I have been very fortunate to have a fantastic surgical and IBD team, all of which have supported me both in terms of my physical and mental health. I have a fantastic therapist who has also helped me navigate through this trying time. But importantly, I’ve been fortunate enough to have my family to hold my hand through the most terrifying phase of my life to date. And I am truly grateful for everything they have done for me.

I’ve also learned who my true friends are and I’m very lucky with the friends I currently have in my life right now. It’s true what they say, it’s during the toughest times of your life that you’ll get to see the true colors of the people who say they care about you!

What do you think triggered the oncoming of your ulcerative colitis, and what have you changed about your life to help manage the new diagnosis?

I question this daily. Research states that UC is caused by a combination of factors: the genes a person has inherited + an abnormal reaction to the immune system + something triggered in the environment.

I believe that the external environmental trigger for me was stress. To put It bluntly, I was working too hard and I forgot to be kind to myself and take a break now and then. I think we’re all guilty of getting caught up in the “rat race” of life and we forget that our bodies were not built for the pressure we put ourselves under, be it physical or mental or both.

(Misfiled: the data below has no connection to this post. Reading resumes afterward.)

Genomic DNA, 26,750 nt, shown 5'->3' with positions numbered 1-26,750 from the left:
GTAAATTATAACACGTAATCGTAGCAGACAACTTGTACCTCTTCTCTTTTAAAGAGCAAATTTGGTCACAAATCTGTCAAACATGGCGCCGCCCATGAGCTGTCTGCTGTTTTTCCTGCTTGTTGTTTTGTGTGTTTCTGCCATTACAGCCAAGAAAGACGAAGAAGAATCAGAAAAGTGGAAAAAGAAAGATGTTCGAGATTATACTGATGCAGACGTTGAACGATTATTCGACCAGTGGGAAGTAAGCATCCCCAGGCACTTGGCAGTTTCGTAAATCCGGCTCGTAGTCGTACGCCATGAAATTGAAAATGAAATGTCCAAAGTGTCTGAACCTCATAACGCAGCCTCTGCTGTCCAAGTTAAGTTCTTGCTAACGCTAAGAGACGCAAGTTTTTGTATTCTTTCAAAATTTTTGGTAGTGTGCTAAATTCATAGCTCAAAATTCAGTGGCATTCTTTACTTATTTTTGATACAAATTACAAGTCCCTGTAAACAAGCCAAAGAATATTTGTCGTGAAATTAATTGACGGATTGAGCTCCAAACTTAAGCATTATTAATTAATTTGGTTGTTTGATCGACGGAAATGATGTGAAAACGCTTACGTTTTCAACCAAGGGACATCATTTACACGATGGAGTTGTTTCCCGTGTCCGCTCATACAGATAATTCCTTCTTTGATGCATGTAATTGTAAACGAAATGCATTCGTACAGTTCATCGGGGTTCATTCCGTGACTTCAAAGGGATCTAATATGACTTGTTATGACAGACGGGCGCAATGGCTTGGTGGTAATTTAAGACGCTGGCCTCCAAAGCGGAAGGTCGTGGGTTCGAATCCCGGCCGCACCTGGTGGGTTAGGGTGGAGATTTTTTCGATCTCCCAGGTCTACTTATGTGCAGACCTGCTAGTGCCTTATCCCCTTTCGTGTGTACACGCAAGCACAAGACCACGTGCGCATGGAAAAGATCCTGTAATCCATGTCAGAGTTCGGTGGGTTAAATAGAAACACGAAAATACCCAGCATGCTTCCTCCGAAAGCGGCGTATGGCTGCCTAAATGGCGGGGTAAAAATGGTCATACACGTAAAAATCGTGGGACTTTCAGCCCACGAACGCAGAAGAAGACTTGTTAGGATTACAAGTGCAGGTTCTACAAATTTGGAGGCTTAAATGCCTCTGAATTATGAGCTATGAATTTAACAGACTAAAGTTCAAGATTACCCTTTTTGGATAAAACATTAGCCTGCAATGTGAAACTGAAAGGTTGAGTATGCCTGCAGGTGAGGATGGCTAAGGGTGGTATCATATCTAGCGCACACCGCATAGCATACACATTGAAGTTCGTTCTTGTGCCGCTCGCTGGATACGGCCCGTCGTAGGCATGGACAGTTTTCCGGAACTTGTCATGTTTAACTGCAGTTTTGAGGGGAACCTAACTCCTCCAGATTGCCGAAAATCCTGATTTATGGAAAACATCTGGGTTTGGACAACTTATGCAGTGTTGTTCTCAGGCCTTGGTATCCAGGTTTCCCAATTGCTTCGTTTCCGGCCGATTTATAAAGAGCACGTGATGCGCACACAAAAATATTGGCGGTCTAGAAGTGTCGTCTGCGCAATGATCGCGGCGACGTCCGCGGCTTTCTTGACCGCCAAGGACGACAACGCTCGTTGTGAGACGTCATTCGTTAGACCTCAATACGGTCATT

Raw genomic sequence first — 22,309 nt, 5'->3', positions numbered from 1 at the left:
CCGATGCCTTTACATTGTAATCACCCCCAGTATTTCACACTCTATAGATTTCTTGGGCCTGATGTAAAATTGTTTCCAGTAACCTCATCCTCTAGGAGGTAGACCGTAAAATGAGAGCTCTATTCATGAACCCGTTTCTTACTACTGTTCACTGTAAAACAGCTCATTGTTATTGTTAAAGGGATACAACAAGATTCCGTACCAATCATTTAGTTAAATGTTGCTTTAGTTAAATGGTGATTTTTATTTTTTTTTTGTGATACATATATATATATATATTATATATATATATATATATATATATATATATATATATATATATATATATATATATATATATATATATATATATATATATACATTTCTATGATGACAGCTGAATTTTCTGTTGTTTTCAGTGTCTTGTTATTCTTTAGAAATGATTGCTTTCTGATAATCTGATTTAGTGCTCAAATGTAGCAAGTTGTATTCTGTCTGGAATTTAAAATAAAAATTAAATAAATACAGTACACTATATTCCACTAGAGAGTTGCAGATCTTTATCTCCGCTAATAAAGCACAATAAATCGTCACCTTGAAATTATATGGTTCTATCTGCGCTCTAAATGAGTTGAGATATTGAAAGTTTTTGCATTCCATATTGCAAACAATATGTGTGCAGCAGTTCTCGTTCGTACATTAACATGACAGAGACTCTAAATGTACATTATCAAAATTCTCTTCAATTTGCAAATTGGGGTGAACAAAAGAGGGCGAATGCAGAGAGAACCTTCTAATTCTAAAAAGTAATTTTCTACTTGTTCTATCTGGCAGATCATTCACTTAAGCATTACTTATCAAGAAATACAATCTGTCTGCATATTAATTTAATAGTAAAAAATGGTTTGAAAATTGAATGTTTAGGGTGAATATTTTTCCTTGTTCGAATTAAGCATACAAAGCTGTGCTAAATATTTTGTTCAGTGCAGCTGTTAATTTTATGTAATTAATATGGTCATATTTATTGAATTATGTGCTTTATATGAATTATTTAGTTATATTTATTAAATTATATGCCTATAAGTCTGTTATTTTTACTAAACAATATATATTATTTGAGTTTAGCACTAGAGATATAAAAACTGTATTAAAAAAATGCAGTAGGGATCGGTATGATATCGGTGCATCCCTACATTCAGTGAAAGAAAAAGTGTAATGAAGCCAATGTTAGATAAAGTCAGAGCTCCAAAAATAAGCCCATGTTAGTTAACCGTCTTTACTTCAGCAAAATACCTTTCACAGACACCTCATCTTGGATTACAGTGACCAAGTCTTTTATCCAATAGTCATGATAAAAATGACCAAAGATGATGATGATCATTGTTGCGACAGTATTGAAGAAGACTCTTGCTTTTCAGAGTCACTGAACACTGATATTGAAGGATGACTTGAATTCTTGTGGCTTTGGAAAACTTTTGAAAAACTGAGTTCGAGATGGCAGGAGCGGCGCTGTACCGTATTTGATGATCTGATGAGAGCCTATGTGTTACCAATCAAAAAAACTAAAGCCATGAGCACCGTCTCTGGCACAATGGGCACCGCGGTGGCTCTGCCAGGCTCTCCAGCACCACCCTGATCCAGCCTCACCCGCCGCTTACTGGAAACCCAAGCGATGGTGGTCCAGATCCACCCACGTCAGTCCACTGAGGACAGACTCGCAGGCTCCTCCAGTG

I try now to keep stress to a minimum. I give my body the rest it deserves.

You work in a very fast-paced, demanding environment. How have you managed to maintain good health, as well as practice law at the same time?

Since my diagnosis, I have learned to slow down and say “no”. I don’t have to take every opportunity. I don’t have to go for a promotion at every opportunity. Sometimes it’s good to sit back and take in the view of where you are right now. I’ve learned to stop comparing my progress with others. We all need our own time to travel our own distance.

Do you feel as though UC has changed or challenged your identity and who you are? How have you overcome that in an industry where ego plays a huge role?

Being diagnosed with UC and the journey it has taken me on in terms of the surgeries I have had to undergo and the time I’ve had to take out from “life” to get myself back to health has definitely changed who I am. Or maybe it hasn’t – maybe it has introduced me to the person I really am. As I said earlier on, I’ve learned a lot about myself and life and this journey has given me the opportunity for a lot of self-reflection. I feel I’ve grown up more in these last two years than I have done in my entire life and for the first time, I’m finally learning to understand (and love) who I am and that is a great feeling. Before UC, I spent a lot of time being preoccupied with what is happening around me. I’ve now learned to spend my time paying attention to what is going on within me.

Many people feel victimized by this diagnosis. From someone who has taken a lot of control back of his own life, what advice would you give to those who are struggling with day-to-day life?